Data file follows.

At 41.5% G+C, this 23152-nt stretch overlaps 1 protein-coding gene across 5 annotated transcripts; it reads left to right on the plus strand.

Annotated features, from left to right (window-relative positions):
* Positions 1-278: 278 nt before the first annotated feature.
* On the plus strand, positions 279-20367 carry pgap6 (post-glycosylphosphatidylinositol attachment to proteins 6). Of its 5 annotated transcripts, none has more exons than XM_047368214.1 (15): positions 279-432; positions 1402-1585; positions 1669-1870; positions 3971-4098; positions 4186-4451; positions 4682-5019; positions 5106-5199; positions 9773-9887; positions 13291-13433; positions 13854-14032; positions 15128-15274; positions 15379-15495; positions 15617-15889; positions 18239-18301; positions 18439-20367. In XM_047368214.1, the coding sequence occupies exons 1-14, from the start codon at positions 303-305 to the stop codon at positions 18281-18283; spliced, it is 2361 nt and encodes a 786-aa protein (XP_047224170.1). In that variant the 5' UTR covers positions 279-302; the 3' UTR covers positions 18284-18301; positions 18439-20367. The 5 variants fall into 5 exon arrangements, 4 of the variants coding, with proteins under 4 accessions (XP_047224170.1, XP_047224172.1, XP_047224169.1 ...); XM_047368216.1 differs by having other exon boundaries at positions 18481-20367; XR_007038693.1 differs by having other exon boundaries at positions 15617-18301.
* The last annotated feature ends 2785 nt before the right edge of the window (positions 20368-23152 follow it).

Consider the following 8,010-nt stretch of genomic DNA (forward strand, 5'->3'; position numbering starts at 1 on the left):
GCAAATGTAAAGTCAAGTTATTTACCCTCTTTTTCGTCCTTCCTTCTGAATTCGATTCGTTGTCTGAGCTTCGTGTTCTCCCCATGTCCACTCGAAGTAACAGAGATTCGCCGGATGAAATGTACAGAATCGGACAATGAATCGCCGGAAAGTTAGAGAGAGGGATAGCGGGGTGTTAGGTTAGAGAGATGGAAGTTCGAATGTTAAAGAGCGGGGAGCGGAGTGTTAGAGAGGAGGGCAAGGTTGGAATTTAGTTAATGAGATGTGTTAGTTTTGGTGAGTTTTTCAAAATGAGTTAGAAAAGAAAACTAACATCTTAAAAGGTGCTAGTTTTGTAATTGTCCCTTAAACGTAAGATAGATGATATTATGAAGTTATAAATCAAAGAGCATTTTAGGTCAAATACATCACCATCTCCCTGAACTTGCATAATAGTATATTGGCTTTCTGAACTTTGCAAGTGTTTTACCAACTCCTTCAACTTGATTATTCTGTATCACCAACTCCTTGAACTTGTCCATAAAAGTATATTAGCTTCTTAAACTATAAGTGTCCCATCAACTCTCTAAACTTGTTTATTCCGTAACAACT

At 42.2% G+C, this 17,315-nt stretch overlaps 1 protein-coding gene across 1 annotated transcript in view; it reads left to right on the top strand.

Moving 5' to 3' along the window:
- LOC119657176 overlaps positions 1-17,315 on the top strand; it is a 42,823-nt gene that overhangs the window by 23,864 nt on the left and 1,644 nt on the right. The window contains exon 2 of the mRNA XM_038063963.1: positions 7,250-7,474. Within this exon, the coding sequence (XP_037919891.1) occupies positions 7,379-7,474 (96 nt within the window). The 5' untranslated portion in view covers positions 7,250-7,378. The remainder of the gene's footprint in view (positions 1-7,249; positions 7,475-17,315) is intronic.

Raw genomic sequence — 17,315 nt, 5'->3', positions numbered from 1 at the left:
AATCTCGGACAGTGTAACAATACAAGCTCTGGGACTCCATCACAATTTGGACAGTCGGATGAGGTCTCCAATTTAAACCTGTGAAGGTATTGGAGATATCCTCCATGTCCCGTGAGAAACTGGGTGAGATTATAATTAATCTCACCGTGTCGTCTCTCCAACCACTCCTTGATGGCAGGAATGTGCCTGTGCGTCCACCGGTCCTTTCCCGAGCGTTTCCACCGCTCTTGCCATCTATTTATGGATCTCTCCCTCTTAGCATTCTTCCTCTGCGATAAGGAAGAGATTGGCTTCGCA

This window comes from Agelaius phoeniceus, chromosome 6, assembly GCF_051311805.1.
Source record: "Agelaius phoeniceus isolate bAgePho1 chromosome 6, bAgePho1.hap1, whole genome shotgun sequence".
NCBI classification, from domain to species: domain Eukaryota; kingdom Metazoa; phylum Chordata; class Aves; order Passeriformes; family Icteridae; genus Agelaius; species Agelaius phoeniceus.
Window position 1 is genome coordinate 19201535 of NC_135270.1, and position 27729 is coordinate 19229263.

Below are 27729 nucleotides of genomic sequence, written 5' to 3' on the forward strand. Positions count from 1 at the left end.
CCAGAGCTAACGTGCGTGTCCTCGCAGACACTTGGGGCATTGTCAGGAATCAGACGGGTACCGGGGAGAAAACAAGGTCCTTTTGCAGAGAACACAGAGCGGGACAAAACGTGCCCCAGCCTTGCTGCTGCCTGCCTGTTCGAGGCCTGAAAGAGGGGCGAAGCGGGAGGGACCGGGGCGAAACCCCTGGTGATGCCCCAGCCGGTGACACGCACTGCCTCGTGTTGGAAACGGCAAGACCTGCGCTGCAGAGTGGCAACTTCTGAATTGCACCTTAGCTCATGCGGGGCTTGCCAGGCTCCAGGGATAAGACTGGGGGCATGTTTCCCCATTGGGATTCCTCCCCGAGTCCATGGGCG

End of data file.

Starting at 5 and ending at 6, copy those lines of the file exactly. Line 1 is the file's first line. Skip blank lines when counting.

* The last annotated feature ends 2785 nt before the right edge of the window (positions 20368-23152 follow it).

Consider the following 8,010-nt stretch of genomic DNA (forward strand, 5'->3'; position numbering starts at 1 on the left):